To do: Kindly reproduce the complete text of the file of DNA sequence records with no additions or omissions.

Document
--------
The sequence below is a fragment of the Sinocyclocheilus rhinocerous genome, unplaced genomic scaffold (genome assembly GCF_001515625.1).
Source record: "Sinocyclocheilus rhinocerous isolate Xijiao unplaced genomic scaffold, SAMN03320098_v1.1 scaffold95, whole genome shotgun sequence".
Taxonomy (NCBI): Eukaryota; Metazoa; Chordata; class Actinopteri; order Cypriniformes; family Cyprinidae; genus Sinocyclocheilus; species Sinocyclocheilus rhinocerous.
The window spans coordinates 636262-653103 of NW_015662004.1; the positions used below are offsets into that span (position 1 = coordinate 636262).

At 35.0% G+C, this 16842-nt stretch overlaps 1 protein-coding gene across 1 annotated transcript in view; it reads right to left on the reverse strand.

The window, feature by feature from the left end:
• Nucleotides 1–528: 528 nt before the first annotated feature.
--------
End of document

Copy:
The sequence below is a fragment of the Sinocyclocheilus rhinocerous genome, unplaced genomic scaffold (genome assembly GCF_001515625.1).
Source record: "Sinocyclocheilus rhinocerous isolate Xijiao unplaced genomic scaffold, SAMN03320098_v1.1 scaffold95, whole genome shotgun sequence".
Taxonomy (NCBI): Eukaryota; Metazoa; Chordata; class Actinopteri; order Cypriniformes; family Cyprinidae; genus Sinocyclocheilus; species Sinocyclocheilus rhinocerous.
The window spans coordinates 636262-653103 of NW_015662004.1; the positions used below are offsets into that span (position 1 = coordinate 636262).

At 35.0% G+C, this 16842-nt stretch overlaps 1 protein-coding gene across 1 annotated transcript in view; it reads right to left on the reverse strand.

The window, feature by feature from the left end:
• Nucleotides 1–528: 528 nt before the first annotated feature.